Who "won" the debate is a question instantly asked in the aftermath of these televised rituals, but with just two weeks left to go, the real question is, who will win the election? And after Monday night's meeting in Boca Raton, Florida, the answer to both questions appears to be the same: "Not Obama."
This has been Mitt Romney's challenge from the outset, to make himself acceptable to the millions of Americans who want to vote for "Not Obama," and his performance in the final debate of the 2012 campaign did nothing to disqualify him. As a result, the Republican challenger remains on a trajectory toward victory on Nov. 6.
Conservative blogger Elizabeth Price Foley summarized President Obama's debate performance in four words: "Snarky, condescending, peevish and small." If undecided voters were eager to embrace whichever candidate could best exemplify smug self-congratulation, Obama won by a landslide. After Romney had referred to the president's "apology tour... going to various nations in the Middle East and criticizing America," Obama shot back: "Nothing Governor Romney just said is true, starting with this notion of me apologizing. This has been probably the biggest whopper that's been told during the course of this campaign. And every fact checker and every reporter who's looked at it, Governor, has said this is not true."
That was the point at which a group of uncommitted voters, doing an instant dial-meter reaction for CNN, recorded its lowest mark for the Democrat incumbent. And despite the emphatic stridency of Obama's denial, as Foley pointed out, the Heritage Foundation has documented Obama's tendency to strike an apologetic posture abroad, as when he went to France in 2009 and declared that "America has shown arrogance and been dismissive," failing "to appreciate Europe's leading role in the world."
Fact-checkers, policy wonks, and spinners for both parties will rate the point-by-point accuracy of each candidate's statements, but such particulars will not change the general impression of Obama as pompously indignant when challenged, lecturing Romney pedantically and often on the verge of dislocating a shoulder while trying to pat himself on the back. It is well known that Massachusetts Sen. John Kerry has been the president's main debate coach, but at times Monday, it seemed that Obama was mimicking the same stuck-up attitude that made Kerry ultimately unacceptable to voters in 2004. Indeed, in trying to portray Romney as a George W. Bush clone, Obama at times seemed to be recycling the Left's anti-war arguments of four or even eight years ago. If Michael Moore, Sean Penn, and Janeane Garofalo were typical of undecided "swing" voters in Ohio, the president's re-election would be assured. Obama was one scream short of being Howard Dean.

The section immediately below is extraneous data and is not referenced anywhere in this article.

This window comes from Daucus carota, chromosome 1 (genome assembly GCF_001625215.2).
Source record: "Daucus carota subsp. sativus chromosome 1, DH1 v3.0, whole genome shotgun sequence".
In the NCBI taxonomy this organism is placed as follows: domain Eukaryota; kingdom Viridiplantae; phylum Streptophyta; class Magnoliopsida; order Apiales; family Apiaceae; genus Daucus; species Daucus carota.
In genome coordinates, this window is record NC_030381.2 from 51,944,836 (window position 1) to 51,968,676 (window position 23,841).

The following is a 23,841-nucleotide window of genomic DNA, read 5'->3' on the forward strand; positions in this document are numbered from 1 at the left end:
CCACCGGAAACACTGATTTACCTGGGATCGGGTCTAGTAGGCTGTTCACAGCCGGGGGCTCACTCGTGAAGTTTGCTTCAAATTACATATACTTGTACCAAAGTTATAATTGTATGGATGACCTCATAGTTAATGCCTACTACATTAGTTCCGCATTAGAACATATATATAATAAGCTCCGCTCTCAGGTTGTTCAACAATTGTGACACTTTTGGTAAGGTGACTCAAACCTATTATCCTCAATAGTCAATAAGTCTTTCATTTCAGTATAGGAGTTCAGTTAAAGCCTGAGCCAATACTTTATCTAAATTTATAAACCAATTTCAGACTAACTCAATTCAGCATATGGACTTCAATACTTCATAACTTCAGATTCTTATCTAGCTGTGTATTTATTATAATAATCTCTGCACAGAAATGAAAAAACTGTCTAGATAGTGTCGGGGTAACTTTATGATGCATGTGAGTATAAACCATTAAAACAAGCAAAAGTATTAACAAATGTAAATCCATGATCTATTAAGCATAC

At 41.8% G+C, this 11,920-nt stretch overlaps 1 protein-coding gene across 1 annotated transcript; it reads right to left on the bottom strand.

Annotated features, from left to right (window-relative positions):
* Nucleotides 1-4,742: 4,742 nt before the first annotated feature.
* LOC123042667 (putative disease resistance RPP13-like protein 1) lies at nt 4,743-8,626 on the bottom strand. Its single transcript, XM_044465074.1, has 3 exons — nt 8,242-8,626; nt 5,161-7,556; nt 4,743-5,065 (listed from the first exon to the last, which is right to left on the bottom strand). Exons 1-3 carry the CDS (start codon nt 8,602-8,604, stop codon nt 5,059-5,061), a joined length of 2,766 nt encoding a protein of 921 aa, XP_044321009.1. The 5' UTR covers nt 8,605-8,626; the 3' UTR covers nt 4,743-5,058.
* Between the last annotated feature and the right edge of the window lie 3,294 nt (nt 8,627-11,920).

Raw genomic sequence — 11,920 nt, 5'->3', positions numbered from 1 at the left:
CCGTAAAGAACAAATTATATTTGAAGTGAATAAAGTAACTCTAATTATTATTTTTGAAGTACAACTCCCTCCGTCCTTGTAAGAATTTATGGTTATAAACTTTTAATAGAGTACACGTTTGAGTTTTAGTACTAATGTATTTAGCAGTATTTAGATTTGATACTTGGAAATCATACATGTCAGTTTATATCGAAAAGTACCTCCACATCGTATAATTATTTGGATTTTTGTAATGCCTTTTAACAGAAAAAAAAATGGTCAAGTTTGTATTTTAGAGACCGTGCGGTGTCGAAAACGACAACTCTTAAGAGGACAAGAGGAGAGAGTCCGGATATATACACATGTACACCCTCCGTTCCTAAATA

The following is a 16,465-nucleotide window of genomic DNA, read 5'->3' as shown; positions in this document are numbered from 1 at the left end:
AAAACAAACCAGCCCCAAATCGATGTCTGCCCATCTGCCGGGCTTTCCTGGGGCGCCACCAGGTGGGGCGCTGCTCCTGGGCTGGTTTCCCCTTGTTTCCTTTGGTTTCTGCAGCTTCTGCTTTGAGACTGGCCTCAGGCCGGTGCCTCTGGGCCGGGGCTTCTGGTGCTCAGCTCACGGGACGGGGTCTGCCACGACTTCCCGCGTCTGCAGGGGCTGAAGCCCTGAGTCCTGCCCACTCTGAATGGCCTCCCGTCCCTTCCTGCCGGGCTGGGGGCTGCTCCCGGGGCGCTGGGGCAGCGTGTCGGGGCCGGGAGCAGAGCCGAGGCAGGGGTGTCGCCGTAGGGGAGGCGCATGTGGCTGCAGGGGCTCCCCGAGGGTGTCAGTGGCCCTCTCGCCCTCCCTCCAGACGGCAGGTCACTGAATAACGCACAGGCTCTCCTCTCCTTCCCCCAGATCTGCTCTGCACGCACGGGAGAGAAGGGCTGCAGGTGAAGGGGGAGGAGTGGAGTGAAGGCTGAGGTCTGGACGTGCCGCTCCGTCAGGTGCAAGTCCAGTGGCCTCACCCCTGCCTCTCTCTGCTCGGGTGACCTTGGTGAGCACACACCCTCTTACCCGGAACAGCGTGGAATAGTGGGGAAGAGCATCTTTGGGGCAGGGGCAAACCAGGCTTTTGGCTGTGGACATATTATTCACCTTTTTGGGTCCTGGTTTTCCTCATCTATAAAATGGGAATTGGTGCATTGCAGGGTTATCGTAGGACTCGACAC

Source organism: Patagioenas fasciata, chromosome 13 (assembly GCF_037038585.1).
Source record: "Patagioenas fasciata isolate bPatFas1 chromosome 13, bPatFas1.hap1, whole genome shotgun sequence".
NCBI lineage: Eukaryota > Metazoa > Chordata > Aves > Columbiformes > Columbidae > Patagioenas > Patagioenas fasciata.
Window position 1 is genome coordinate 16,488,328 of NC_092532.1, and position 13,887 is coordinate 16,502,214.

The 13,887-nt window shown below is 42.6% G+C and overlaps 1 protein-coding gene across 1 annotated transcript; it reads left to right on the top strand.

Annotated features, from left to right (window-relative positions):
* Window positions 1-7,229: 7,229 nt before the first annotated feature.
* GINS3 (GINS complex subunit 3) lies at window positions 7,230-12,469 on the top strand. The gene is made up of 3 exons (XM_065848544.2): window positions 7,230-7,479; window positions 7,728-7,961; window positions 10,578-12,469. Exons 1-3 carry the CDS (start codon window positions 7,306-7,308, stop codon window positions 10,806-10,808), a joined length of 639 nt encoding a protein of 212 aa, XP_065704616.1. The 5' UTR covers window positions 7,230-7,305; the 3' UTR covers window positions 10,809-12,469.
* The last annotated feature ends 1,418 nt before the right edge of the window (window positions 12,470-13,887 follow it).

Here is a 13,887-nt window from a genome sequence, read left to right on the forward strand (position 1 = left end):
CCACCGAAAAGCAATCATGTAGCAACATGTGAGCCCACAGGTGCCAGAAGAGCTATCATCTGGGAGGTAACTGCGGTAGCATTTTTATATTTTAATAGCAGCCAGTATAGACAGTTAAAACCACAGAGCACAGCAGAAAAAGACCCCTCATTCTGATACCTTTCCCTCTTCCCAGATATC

The morning shows and cable-news networks are sure to spend a lot of time today replaying the weirdest moment of the debate, when Romney said -- quite accurately -- that the U.S. Navy "is smaller now than at any time since 1917," with fewer ships than the Navy says it needs. To this, Obama replied: "Well, Governor, we also have fewer horses and bayonets, because the nature of our military's changed. We have these things called aircraft carriers, where planes land on them. We have these ships that go underwater, nuclear submarines. And so the question is not a game of Battleship, where we're counting ships. "
What in the name of John Paul Jones was this? Did the president sincerely think Romney needed to be told what submarines and aircraft carriers are? Fact-checkers were quick to point out that the Marine Corps still trains with bayonets, but the implication of Obama's remark -- that naval ships are as obsolete as 19th-century horse cavalry and bayonet charges -- was certainly not likely to win him many votes in such swing-state Navy towns as Norfolk, Virginia, and Pensacola, Florida.
There were numerous criticisms of Romney's performance, of course. The GOP challenger was seemingly eager to avoid the appearance of excessive hawkishness. Democrat strategists had signaled their intent to portray him as a warmonger, and Romney refused to help them. And judging from the reaction of liberal commentators in post-debate panels at MSNBC and CNN, Romney also flummoxed Democrats by frequently agreeing with Obama. It seemed obvious that Romney, believing he came into the final debate with sufficient momentum to win, was running the equivalent of a "prevent defense," willing to yield ground and avoid risky confrontations. Thus, Obama was on the attack most of the night against an opponent who, while steadily maintaining his criticisms of the president's policies, refused to be baited into unnecessary fights.